Shane Lowry defends The R&A's COVID protocols

Shane Lowry Open Protocols

Shane Lowry has said that The R&A are doing a “great job” with the current COVID-19 restrictions in place at this year’s Open Championship.

As part of the protocol for the week, The R&A has said that players will be required to provide a negative COVID-19 test within 72 hours of entering the country and another on arrival at Royal St. George’s.

Players will not be allowed to visit restaurants, bars, shops and must stay in either an official hotel or in a private self-catering home with a maximum of four occupants. In other words, players and their caddies cannot share property with other players and caddies.

Lowry, 34, has said that the restrictions are worth it in exchange for fans returning to the galleries.

• Former champ WDs from Open with COVID

• Bryson DeChambeau names new caddie

“It's not ideal, but that's the world we live in at the minute,” said the Irishman. “That's the rules we have to abide by. If you test positive, you can't play. That's why the R&A have done a great job and they're doing a good job this week of trying to keep us away from as many people as they can.

“I know there's going to be 32,000 people there. I think that's great for the tournament, but us as players, I'm in my own bubble at my own house and I'm not leaving. I'm not allowed to do any of that stuff, and I think that's good.

“Like I don't want to be here playing in front of nobody, so I think it's great that there's 32,000 people, and I was very excited when I heard that there was going to be that many people here.”

• WATCH: Ball struck by lightning in mid-air

• Horschel reveals football-themed bag for Open

Lowry even went on to suggest that the protocols in place could give him a better chance of success.

"It's a bubble, but I don't think I'll be doing anything different than I normally do," he said. "I reckon if it was a normal Open and I was defending I might have a couple more things to do, so it probably is working in my favour a little bit as regards my performance."

The five-time European Tour winner admitted that 2020 was a tough year for him, but that he’s now feeling in confident shape to defend the Claret Jug.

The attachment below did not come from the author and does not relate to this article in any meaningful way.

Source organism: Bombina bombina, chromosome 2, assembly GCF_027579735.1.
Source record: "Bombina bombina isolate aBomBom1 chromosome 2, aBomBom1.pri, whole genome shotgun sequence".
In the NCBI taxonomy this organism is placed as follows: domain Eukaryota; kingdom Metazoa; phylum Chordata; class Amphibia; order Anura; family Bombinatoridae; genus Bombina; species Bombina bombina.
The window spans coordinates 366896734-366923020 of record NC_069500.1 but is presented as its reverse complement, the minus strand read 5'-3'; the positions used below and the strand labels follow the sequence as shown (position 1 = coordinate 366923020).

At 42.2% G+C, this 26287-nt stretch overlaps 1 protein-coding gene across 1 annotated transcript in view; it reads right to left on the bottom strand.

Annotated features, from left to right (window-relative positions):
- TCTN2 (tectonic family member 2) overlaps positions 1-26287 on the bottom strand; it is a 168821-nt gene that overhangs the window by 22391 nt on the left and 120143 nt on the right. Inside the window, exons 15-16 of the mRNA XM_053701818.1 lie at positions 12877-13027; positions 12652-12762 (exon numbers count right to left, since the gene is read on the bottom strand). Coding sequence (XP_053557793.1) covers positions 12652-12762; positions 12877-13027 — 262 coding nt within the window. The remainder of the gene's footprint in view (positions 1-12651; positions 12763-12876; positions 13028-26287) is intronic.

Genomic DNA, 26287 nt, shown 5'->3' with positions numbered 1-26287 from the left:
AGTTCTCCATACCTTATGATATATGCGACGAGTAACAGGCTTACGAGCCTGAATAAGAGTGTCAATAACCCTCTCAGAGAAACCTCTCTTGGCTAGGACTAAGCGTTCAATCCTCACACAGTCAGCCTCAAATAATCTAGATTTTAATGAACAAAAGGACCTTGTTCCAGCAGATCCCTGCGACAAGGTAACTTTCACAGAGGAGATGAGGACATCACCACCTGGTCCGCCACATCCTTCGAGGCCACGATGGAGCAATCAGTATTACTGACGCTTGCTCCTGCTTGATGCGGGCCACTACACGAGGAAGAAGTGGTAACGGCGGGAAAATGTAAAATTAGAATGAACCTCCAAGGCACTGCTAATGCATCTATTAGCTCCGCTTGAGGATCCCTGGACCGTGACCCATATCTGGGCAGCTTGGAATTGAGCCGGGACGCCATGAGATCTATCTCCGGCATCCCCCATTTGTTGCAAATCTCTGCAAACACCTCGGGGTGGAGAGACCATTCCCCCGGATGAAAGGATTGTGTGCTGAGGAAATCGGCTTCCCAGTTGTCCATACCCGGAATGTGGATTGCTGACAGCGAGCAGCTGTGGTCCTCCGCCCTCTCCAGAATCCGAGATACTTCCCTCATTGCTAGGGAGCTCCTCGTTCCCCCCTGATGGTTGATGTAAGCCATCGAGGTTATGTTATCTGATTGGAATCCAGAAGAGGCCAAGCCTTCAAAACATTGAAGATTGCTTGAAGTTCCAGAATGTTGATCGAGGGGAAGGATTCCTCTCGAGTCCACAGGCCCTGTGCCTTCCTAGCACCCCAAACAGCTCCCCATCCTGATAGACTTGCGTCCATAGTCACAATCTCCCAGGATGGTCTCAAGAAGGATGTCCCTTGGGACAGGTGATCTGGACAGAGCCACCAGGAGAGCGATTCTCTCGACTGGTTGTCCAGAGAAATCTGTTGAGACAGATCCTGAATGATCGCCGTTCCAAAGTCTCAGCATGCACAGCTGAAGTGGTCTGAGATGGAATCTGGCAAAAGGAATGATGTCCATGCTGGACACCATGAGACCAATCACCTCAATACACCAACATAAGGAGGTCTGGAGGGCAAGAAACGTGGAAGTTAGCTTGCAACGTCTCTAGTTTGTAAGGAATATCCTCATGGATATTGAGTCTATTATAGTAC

“I think I struggled last year coming out of lockdown,” he added. “I was playing great. I've never played as much golf in my life, and I just was stale when I got out there. I just couldn't get it going.

• Lidl launches new golf range - really!

“There is always that little bit of anxiousness to get out there and get going on a Thursday morning, and it'll be the same this week. I know I finished kind of middle of the pack at the Irish Open in Lahinch, but I really felt like my golf was quite good. When I look back I was in a great place.”

Share this Article

share-logo
twitter-logo facebook-logo

Latest Videos See all videos right arrow

play button
WHO WOULD USE THIS GOLF CLUB? | TaylorMade 300 Mini Driver review
TaylorMade
play button
4 IRON TIPS IN UNDER 3 MINUTES
Andrew Jowett
play button
BUDDIES TRIP | Does Adare Manor live up to the hype?
Adare Manor
play button
£519 DRIVER vs £150 DRIVER | What's the difference?
Titleist
See all videos right arrow

Golf News

10 exciting European rookies who could make the 2023 Ryder Cup
THE BUNKERED GOLF PODCAST
Ryder Cup: Lee Westwood plays down prospect of being next captain
Rory McIlroy fears 20 years of US Ryder Cup dominance
Ryder Cup: Young, hungry winners - say hello to the New-S-A

Other Top Stories

Tiger Woods: Inside his $41million Florida mansion
The very best pubs in St Andrews
The Scottish Golf Course Emoji Quiz!
24 lies every bad golfer tells
Doug Sanders: The extraordinary life of golf's original playboy

Quick Fault 'n' Fixes See all videos right arrow

play button
Keeping your clubface square
Watch
play button
Align your body at address
Watch
play button
Take the club away on the correct path
Watch
play button
How to hit a fade
Watch
See all videos right arrow